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  1. Amy Bernstein, editor, Outsourcing Thought Leaders: Managing Business without Borders (strategy+business Books 2006): In-depth interviews with the customer and provider executives quoted in this article. Click here.
  2. Anne Chung, Tim Jackson, and Tim Laseter, “Why Outsourcing Is In,” s+b, Third Quarter 2002: Strategic operations outsourcing encompasses core activities, such as manufacturing or logistics, that could substantially affect a business if not performed well. Click here.
  3. Thomas L. Friedman, The World Is Flat: A Brief History of the Twenty-First Century (Farrar, Straus and Giroux, updated 2006): The clarion call of globalism — how lower trade barriers, reduced political resistance, and technological advances have transformed business across the world.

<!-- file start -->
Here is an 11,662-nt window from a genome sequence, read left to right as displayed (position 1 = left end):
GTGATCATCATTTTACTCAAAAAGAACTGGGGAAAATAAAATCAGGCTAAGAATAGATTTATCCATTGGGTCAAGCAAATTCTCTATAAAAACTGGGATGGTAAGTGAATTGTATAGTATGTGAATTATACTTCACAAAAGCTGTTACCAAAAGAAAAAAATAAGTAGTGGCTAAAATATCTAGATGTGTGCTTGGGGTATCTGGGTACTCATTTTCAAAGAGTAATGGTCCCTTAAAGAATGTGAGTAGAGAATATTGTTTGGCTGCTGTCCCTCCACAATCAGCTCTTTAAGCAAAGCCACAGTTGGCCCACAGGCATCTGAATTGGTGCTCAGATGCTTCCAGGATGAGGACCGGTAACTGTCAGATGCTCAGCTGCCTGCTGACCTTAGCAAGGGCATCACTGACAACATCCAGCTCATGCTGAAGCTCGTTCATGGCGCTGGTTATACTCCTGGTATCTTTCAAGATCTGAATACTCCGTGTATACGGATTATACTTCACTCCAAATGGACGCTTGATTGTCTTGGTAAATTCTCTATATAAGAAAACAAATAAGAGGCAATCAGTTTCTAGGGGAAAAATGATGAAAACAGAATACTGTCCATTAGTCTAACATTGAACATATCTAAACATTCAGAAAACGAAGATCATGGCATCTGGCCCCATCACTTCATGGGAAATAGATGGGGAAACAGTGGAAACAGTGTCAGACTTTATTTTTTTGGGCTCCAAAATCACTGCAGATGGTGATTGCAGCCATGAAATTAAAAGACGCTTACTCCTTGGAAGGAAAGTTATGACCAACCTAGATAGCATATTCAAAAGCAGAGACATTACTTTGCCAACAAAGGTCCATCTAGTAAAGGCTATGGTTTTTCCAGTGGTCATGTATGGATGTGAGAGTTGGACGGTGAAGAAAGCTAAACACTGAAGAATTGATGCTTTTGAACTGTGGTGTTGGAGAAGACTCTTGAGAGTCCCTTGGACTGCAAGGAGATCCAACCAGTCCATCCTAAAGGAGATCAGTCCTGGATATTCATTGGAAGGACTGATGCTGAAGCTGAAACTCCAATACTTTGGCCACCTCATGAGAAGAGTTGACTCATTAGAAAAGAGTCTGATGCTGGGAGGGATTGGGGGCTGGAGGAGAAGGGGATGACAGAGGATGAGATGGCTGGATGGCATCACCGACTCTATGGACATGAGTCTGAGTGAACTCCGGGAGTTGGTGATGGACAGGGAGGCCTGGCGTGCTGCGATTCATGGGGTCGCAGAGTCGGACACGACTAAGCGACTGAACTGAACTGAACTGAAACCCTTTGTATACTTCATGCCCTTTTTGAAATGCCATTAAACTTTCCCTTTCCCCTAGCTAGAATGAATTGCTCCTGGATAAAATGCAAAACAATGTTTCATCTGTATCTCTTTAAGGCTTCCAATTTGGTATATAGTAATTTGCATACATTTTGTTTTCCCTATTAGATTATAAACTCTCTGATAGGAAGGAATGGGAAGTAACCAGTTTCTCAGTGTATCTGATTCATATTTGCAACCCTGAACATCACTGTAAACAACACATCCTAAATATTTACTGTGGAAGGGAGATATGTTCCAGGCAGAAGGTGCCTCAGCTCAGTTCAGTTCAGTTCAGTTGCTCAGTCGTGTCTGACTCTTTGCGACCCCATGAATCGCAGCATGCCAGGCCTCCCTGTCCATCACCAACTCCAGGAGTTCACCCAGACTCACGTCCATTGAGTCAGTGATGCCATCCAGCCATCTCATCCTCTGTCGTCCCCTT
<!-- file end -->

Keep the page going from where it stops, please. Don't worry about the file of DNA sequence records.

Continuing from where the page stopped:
4. Alex Kandybin, Martin Kihn, and Cesare R. Mainardi, “Reinventing Scale: How to Escape the Size Trap,” s+b, Second Quarter 2002: Outsourcing can be a useful tool in applying the concept of scale differently across different parts of a business to unleash real power and unlock hidden value. Click here.
  5. Bill Lakenan, Darren Boyd, and Ed Frey; “Why Cisco Fell: Outsourcing and Its Perils,” s+b, Third Quarter 2001: Warning signs from the last wave. Click here.
  6. Tim Laseter, “When Offshoring Isn’t a Sure Thing,” s+b, Fall 2004: How transportation costs, labor intensity versus capital intensity, and market responsiveness play into decisions about offshoring. Click here.
  7. For more business thought leadership, sign up for s+b’s RSS feeds. Click here.